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Carve on the Moving Boat to Find the Sword

The Chinese idiom "Ke Zhou Qiu Jian " means carving on the moving boat to look for the sword. It is used metaphorically to mean that a person sees things as static and takes measures without thinking about changing circumstances.

This idiom is from a fable in Lv's Commentaries of History: There was a man from the state of Chu. His sword fell into the water when he was taking a boat across a river. The man was flustered, when suddenly an idea occurred to him. He notched in the edge of the boat and said, "It is the very place where my sword has dropped."

As soon as the boat came alongside, the man got off the boat, then dived into the water by the place he had marked, searching for the sword. However, he couldn't find it at last.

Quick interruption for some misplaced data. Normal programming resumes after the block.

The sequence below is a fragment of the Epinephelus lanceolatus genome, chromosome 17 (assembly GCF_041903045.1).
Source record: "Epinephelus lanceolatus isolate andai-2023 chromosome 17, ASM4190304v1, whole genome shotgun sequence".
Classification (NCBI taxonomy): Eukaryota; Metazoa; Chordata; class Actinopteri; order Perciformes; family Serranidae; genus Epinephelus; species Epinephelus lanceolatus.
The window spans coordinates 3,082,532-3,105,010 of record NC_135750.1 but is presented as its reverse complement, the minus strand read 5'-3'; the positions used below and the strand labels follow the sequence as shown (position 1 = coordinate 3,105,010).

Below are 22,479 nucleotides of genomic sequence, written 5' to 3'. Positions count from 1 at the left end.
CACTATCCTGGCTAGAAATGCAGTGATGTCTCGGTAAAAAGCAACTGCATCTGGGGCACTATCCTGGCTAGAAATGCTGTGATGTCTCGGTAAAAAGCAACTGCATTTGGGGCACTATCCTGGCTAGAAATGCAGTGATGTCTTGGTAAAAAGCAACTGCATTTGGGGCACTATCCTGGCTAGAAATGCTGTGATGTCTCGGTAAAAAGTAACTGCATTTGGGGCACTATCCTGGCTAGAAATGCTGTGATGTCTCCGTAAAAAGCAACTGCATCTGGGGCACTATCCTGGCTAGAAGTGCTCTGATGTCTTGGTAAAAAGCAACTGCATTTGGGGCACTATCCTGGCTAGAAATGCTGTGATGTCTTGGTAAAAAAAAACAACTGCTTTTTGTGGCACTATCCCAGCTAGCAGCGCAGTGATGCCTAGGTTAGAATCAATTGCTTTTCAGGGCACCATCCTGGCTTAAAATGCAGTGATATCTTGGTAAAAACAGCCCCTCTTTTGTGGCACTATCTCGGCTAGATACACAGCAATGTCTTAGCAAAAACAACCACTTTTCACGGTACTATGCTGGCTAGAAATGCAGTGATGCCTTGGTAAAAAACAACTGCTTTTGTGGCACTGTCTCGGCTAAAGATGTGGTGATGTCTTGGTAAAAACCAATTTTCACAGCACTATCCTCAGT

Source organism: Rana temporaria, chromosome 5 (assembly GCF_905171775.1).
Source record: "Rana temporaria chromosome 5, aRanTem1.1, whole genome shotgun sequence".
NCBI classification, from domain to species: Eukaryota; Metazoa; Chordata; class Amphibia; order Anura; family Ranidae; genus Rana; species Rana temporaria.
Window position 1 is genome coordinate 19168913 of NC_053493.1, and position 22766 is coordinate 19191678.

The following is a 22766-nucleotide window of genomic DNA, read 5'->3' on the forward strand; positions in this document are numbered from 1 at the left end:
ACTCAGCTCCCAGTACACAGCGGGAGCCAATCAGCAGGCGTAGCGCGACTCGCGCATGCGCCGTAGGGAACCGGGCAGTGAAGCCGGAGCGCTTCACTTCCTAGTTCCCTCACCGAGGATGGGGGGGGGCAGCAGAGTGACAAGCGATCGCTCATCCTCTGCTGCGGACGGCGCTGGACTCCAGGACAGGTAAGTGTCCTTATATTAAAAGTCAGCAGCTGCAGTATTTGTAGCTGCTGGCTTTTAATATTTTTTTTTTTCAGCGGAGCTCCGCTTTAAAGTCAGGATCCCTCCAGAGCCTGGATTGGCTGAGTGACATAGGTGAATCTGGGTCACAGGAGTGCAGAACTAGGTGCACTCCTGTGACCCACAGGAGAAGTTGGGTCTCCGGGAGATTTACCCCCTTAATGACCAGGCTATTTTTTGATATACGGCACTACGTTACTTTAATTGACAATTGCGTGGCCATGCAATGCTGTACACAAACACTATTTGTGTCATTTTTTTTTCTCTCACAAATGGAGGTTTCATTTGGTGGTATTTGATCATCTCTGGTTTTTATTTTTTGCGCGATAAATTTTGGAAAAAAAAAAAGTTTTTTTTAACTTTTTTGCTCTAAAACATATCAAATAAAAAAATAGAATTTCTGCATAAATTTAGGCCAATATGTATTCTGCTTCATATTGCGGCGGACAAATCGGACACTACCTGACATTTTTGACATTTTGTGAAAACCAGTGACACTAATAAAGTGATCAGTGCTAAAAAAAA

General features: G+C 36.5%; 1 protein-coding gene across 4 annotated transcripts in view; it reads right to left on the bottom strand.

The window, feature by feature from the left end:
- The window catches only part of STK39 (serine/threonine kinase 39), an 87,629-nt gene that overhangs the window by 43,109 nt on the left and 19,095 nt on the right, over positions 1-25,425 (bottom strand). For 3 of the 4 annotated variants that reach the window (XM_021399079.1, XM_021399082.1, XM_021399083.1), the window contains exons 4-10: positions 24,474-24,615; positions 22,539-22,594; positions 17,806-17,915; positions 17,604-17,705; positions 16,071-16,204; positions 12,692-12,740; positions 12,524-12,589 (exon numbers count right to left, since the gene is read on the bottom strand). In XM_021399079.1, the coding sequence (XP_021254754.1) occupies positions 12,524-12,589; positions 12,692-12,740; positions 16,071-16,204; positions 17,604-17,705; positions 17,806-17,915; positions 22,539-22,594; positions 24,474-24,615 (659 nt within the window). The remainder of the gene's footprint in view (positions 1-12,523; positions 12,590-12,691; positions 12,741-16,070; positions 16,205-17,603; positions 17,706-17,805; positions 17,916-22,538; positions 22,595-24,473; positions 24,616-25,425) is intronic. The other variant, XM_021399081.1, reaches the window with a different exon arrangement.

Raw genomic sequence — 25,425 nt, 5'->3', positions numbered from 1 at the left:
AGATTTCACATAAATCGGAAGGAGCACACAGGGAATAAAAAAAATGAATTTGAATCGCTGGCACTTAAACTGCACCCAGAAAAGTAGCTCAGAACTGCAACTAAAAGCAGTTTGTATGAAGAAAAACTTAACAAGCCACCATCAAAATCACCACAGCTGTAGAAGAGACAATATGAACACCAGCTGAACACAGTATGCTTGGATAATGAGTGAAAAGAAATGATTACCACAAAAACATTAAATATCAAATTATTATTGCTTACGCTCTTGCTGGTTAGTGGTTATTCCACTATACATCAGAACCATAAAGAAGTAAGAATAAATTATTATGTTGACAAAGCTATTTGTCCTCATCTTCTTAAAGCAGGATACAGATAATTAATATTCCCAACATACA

The man didn't realize that the boat kept moving but the sword stayed still, so he made a mistake and failed in the end.

The story also enlightens us that we should see the world in the light of its development. As the world is changing, getting stuck in a groove is foredoomed to result in failure. Furthermore, it is crucial for a country to embrace reform and innovation by adapting itself to changing circumstances.